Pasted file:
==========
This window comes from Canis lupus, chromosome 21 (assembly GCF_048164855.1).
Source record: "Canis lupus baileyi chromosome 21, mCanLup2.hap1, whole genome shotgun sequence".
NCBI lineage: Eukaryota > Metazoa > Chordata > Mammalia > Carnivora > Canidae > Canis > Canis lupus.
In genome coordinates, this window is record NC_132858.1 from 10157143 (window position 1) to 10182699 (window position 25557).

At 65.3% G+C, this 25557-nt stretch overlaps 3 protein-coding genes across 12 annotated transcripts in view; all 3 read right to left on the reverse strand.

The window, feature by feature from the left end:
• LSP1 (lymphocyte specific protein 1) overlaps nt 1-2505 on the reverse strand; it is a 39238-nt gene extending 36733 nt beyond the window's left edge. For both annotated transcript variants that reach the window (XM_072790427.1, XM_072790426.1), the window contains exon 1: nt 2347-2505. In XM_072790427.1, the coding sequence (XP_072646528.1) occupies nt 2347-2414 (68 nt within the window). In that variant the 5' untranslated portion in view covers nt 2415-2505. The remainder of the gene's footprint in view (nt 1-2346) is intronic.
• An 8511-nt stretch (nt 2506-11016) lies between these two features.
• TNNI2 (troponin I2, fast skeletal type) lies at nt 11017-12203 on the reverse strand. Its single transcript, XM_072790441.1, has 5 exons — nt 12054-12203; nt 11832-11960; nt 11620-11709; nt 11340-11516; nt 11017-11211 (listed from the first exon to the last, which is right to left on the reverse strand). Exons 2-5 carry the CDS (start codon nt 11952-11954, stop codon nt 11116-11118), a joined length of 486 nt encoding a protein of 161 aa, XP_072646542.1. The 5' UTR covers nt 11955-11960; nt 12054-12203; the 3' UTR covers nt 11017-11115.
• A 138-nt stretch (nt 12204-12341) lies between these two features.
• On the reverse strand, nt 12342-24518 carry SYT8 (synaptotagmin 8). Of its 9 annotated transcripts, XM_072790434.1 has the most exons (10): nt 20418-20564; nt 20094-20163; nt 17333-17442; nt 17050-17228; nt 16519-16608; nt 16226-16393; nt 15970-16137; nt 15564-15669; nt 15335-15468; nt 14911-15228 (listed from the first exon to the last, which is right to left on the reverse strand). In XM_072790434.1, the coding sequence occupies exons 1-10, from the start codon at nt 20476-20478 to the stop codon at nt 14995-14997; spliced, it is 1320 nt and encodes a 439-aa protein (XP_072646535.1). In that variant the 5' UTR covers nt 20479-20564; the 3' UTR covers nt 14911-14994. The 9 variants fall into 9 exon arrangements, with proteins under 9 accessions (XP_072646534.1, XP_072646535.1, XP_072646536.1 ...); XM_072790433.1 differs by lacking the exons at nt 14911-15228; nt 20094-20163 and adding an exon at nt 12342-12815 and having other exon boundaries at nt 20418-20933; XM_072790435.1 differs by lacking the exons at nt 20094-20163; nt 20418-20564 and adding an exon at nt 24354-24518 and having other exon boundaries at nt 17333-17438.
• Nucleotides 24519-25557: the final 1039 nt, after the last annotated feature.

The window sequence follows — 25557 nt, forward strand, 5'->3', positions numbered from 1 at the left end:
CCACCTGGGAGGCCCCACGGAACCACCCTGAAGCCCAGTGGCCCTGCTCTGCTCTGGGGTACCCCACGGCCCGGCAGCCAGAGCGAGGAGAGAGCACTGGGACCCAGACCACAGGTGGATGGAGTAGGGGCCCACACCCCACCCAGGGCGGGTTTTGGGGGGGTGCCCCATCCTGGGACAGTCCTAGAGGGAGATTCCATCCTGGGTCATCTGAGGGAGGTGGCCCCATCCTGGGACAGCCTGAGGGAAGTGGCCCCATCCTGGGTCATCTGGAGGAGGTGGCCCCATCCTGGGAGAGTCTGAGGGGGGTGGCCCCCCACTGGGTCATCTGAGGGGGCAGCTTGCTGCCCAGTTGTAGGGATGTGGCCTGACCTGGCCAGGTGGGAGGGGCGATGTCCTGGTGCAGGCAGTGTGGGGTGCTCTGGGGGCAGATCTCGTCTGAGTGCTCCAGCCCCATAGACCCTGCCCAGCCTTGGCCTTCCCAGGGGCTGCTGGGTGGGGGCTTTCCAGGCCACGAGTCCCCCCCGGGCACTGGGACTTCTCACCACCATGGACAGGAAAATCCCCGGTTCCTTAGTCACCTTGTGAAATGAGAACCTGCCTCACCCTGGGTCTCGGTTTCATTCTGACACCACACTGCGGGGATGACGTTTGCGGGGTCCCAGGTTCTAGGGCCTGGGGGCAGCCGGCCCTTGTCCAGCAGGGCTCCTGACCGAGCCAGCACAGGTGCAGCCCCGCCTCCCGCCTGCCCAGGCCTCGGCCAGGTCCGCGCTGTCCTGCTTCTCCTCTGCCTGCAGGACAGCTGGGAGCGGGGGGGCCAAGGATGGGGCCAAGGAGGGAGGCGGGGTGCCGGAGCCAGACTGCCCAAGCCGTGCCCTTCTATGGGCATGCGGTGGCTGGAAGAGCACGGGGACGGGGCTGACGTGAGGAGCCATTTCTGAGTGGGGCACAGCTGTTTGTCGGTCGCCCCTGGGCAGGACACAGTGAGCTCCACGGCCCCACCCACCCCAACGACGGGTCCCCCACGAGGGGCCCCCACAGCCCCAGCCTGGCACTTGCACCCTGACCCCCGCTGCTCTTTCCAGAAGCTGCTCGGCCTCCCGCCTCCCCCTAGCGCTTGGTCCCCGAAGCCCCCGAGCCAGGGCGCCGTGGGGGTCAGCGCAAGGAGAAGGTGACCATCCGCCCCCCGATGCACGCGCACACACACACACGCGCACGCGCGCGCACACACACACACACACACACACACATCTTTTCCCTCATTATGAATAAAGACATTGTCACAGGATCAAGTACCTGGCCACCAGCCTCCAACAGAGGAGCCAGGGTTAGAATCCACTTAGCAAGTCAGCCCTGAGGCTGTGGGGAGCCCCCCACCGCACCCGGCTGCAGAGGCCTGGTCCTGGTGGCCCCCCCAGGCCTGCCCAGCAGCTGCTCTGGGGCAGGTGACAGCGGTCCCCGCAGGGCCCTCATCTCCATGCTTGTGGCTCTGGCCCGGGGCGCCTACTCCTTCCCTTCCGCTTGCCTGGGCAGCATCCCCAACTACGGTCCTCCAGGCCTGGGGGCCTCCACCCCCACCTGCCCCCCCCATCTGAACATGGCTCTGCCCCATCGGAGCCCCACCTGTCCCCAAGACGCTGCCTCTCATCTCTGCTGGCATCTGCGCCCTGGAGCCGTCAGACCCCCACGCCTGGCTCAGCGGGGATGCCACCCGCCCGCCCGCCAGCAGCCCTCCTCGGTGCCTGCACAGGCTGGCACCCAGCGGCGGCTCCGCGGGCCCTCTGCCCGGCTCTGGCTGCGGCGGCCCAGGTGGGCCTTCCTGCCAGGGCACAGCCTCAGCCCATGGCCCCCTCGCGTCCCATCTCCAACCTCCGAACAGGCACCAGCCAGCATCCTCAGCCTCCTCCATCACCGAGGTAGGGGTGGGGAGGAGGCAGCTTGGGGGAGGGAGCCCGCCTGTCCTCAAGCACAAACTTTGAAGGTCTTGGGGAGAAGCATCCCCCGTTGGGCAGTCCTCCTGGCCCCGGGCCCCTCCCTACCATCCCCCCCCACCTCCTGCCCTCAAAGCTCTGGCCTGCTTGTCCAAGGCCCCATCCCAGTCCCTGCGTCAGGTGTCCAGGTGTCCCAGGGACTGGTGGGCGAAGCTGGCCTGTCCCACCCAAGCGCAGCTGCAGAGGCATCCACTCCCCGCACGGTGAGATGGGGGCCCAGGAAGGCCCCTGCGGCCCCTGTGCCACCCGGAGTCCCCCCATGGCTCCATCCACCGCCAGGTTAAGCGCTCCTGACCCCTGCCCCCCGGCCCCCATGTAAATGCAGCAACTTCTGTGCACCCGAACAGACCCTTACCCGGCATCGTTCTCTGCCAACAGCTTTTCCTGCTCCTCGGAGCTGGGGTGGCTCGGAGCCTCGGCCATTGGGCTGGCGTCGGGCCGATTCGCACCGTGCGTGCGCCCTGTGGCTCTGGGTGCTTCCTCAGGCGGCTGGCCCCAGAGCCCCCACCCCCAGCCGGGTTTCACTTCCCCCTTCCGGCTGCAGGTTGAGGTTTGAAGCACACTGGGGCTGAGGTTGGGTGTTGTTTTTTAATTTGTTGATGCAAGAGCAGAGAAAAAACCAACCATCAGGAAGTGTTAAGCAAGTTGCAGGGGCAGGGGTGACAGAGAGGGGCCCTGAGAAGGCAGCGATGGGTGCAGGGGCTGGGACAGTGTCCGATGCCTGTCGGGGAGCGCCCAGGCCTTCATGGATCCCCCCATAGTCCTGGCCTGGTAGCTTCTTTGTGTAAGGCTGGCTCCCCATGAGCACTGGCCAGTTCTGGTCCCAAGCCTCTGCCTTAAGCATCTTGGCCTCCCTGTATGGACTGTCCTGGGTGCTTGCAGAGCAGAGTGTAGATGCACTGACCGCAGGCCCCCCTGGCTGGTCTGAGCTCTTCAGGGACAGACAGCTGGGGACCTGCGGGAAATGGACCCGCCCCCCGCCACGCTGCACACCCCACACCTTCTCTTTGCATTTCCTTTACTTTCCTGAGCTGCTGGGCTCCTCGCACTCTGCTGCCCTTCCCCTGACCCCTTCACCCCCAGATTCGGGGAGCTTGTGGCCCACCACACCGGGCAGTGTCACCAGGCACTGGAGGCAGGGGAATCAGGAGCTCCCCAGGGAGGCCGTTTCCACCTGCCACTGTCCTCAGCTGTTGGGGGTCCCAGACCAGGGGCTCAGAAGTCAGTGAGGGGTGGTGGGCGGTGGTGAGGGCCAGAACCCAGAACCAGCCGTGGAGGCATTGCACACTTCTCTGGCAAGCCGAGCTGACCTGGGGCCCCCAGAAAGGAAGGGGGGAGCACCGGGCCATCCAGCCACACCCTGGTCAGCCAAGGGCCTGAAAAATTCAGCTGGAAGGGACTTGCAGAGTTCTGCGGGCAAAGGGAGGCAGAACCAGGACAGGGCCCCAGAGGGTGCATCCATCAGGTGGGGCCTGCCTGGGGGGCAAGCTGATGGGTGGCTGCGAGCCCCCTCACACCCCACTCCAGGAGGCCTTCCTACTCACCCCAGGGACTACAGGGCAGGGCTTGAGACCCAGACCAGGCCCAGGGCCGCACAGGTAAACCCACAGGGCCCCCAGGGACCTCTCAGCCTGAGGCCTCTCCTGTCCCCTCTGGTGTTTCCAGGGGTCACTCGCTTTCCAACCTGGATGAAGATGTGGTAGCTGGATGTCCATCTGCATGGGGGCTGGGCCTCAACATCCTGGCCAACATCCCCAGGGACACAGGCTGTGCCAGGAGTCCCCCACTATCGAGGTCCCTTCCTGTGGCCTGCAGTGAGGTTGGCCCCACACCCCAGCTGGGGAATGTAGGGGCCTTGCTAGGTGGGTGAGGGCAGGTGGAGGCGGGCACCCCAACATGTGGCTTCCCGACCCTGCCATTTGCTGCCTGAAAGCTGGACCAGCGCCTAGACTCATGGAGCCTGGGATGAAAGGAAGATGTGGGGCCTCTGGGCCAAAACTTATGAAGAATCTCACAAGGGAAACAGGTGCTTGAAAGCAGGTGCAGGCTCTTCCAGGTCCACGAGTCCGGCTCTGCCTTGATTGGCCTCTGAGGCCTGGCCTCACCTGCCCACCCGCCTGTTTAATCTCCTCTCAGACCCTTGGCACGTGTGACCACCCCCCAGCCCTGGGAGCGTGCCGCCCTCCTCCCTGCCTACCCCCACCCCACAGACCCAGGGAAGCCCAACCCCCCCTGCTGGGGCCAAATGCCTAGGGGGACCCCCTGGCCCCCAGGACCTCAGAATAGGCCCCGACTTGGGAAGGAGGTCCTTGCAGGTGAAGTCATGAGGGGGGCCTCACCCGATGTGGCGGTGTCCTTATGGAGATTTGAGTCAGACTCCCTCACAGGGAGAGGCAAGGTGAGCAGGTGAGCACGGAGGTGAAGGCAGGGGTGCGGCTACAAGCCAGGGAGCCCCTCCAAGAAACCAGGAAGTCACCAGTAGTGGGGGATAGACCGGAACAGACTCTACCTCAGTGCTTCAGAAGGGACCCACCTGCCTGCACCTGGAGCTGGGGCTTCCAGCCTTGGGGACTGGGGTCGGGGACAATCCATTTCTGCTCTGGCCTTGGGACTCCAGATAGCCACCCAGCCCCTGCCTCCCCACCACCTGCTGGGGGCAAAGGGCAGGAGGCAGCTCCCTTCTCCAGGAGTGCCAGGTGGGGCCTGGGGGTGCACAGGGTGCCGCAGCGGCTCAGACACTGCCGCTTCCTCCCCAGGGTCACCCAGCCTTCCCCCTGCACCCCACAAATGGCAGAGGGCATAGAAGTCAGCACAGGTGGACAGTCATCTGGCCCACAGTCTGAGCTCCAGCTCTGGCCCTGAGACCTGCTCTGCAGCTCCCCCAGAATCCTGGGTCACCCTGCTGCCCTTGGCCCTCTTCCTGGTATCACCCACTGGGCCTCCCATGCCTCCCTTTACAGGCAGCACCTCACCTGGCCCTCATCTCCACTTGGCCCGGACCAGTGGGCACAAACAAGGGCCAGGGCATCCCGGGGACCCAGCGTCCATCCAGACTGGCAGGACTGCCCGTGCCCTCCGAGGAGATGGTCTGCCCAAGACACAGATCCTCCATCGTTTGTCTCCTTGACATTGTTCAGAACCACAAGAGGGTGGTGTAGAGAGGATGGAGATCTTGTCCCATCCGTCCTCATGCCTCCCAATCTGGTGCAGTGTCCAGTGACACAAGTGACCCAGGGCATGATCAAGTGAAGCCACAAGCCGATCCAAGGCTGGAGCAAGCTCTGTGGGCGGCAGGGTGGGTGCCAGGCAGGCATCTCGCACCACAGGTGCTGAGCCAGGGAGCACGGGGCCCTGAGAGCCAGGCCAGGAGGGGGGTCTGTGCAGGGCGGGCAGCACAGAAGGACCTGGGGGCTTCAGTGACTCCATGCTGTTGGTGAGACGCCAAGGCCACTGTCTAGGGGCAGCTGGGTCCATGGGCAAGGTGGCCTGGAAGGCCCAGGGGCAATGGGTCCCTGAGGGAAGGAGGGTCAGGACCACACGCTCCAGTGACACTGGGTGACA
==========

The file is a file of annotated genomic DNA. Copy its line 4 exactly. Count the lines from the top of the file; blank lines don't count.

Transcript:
In genome coordinates, this window is record NC_132858.1 from 10157143 (window position 1) to 10182699 (window position 25557).